Ingleside cat rescue was on bylaw radar; likely to come up at Wednesday council meeting

South Stormont Deputy Mayor David Smith and Mayor Bryan McGillis take part in a county council meeting on Monday, July 15, 2019. Both men say they were not aware of the extent of a cat rescue operating in an Ingleside neighbourhood. (Newswatch Group/Bill Kingston)

INGLESIDE/CORNWALL – South Stormont’s mayor and deputy mayor both say they were not aware of the extent of a cat shelter home running in an Ingleside neighbourhood.

The Knot Furgotten Cat Rescue is popular in social media circles and regularly posts about its partnership with local pet retailers for cat adoptions. The Dixon family founded the non-profit last year but has been rescuing cats for years.

The family home at 38 Santa Cruz Drive caught fire Wednesday night (July 10) and scores of cats died in the fire. There are conflicting reports on how many animals died. First responders were told that about 60 cats were at the home. South Stormont Fire Chief Gilles Crepeau told the Seaway News that 80 animals died.

“I think they (South Stormont bylaw staff) knew of the shelter but they didn’t know – and this is just my opinion – they didn’t know the extent of the shelter. Where it was and if they should have been there or not there,” Deputy Mayor Dave Smith told Cornwall Newswatch before Monday’s county council meeting.

Smith says the bylaw officer “knew about it and was dealing with it.” The deputy mayor says he “never heard of any complaints” but “it wasn’t a secret there was a family or person who was taking in strays.”

Smith doesn’t believe 80 animals died but he believes “there were a lot of the cats that were registered with the home that were farmed out to foster families. Some were out roaming like they usually do.” Later in the interview, the deputy mayor stated there were no “real solid numbers” and “they (the cats) weren’t documented.”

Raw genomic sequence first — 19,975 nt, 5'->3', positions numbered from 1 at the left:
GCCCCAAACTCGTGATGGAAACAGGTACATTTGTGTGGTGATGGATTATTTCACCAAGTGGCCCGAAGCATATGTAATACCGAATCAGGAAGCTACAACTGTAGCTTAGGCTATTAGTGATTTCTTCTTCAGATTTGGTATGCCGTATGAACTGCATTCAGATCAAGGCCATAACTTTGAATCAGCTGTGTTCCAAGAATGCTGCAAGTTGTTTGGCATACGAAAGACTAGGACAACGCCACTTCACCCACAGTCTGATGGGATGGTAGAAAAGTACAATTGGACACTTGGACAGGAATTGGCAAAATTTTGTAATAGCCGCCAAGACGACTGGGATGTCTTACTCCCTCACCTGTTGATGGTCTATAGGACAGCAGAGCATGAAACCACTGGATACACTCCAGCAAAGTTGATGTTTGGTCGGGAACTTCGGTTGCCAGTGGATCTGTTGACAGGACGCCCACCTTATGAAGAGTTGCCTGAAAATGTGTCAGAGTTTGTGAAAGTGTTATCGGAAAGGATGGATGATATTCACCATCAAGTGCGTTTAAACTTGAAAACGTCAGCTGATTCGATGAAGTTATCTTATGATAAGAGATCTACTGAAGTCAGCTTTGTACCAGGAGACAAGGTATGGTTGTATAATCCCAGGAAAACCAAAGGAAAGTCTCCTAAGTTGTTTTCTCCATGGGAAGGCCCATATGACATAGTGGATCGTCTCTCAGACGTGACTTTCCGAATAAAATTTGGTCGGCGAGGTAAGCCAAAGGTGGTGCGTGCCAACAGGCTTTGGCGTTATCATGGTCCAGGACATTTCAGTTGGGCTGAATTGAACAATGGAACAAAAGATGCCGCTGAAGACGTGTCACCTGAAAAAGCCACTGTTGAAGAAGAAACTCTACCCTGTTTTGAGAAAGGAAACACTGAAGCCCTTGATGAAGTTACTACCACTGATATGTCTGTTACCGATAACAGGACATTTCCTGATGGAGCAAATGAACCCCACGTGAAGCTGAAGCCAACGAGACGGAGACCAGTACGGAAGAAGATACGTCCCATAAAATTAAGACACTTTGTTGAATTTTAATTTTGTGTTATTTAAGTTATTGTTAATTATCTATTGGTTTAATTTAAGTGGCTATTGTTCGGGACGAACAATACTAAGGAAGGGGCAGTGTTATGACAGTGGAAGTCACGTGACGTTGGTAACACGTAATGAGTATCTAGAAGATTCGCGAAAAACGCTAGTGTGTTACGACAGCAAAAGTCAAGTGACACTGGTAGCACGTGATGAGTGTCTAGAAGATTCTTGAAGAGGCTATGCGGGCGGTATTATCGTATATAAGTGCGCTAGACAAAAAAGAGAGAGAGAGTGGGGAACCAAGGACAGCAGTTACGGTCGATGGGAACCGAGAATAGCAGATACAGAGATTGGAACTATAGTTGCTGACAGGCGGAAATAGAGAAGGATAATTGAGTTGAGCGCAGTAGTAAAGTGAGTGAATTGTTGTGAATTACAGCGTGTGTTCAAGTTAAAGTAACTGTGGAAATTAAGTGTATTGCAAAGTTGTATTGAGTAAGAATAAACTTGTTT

“I had no idea that they had that many cats there. Was there complaints about it to the municipality? Probably. But I had no knowledge that they had that many cats in that residence,” Mayor Bryan McGillis told Newswatch.

McGillis says their hands are tied at this point due to the change in enforcement rules. The Ontario Society for the Prevention of Cruelty to Animals decided not to renew its enforcement contract with the Ontario government, leaving it in the province’s hands. The province is in the process of amending the animal control legislation.

“The municipality can’t do anything about it. We can’t just walk into people’s property…because we have no weight behind us. The township has to sit down collectively and come up with some kind of a regulation under a bylaw where they change the rules where people that own pets are more responsible,” McGillis said.

“We’re not just not doing anything about it. We’re looking at this issue because it was a tragedy for everyone. But our hands are tied right now,” he said.

In South Stormont, regulations require people to have a kennel licence if they have more than three dogs, but there is no stipulation on cats, the mayor explained.

The topic of the cat rescue will “probably be brought up” at Wednesday’s South Stormont council meeting, Deputy Mayor Smith said.

A call to South Stormont bylaw enforcement officer Dan Bissonette was not immediately returned.